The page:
UPS data link transponder certificated for company's 757s

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UPS Aviation Technologies has won a supplemental type certificate (STC) from the FAA for installation of its AT7000 Mode S data link transponder on a UPS Boeing 757 equipped with a traffic alert and collision avoidance system (TCAS).

The company has designed the AT7000 transponder to meet current and future data link requirements, including Europe’s elementary and enhanced surveillance programs and international automatic dependent surveillance – broadcast (ADS-B) initiatives.

Last week the FAA chose the 1090MHz extended squitter (1090ES) data link standard, which is based on Mode S technology, as its future ADS-B standard for high-altitude en route operations in US airspace involving commercial jets and other large aircraft.

As a result of their common Mode S technology, UPS says the AT7000 is capable of supporting the new ADS-B applications the FAA is developing for surface and airborne traffic surveillance of aircraft.

“New airspace management processes will require Mode S transponders to perform in ways that are beyond the capabilities of many transponders currently installed on transport aircraft,” says UPS Aviation Technologies’ general manager, John Macnab. “In many cases it is more economical to replace aging equipment with the AT7000 than to upgrade older transponders. In other cases the existing transponders are incapable of being upgraded.”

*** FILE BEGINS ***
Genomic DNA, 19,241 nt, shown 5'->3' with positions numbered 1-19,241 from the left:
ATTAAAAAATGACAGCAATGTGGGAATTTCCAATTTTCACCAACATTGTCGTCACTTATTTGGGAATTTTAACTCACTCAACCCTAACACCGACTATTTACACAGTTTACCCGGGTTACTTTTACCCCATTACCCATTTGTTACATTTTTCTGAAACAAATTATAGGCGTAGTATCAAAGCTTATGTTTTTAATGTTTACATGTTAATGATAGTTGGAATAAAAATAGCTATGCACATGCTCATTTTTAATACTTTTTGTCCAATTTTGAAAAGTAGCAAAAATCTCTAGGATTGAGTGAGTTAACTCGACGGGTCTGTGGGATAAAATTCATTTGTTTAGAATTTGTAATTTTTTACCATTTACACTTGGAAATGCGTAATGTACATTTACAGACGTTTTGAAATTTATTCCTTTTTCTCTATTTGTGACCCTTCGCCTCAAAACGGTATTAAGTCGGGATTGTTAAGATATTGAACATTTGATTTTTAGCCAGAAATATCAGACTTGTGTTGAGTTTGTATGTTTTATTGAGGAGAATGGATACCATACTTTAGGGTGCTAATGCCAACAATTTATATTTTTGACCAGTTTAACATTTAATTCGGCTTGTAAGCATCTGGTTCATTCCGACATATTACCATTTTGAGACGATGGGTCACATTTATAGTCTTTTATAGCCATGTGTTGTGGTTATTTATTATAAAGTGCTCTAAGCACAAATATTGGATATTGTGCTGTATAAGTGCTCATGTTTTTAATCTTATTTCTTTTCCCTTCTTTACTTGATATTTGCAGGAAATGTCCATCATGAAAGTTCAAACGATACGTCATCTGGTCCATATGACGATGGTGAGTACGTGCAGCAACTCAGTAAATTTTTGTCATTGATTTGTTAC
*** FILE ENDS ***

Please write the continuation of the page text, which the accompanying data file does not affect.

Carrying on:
European air traffic control authorities will require transport aircraft operating in Europe to equip with Mode S transponders over the next three years, to meet their elementary and enhanced surveillance program requirements. These will call for Mode S transponders to collect, process and downlink a variety of real-time aircraft data, including flight number, airspeed and rate of turn.

UPS says that in addition to its advanced ADS-B data link features the AT7000 performs all the conventional functions of a Mode S transponder, such as interrogation response to air traffic control radar and TCAS transmissions.

In its 757 installation UPS has fitted the AT7000 as part of a TCAS package that also features UPS Aviation Technologies’ AT2000 display of traffic information and multi-function display, as well as the ACSS TCAS-2000 TCAS computer.

UPS notes its AT7000 would also be able to support a transponder security function now under consideration by the FAA to make the equipment immune to tampering by potential hijackers. The AT7000 could support the function after receiving a simple software upload that UPS says it would provide to each user at no cost.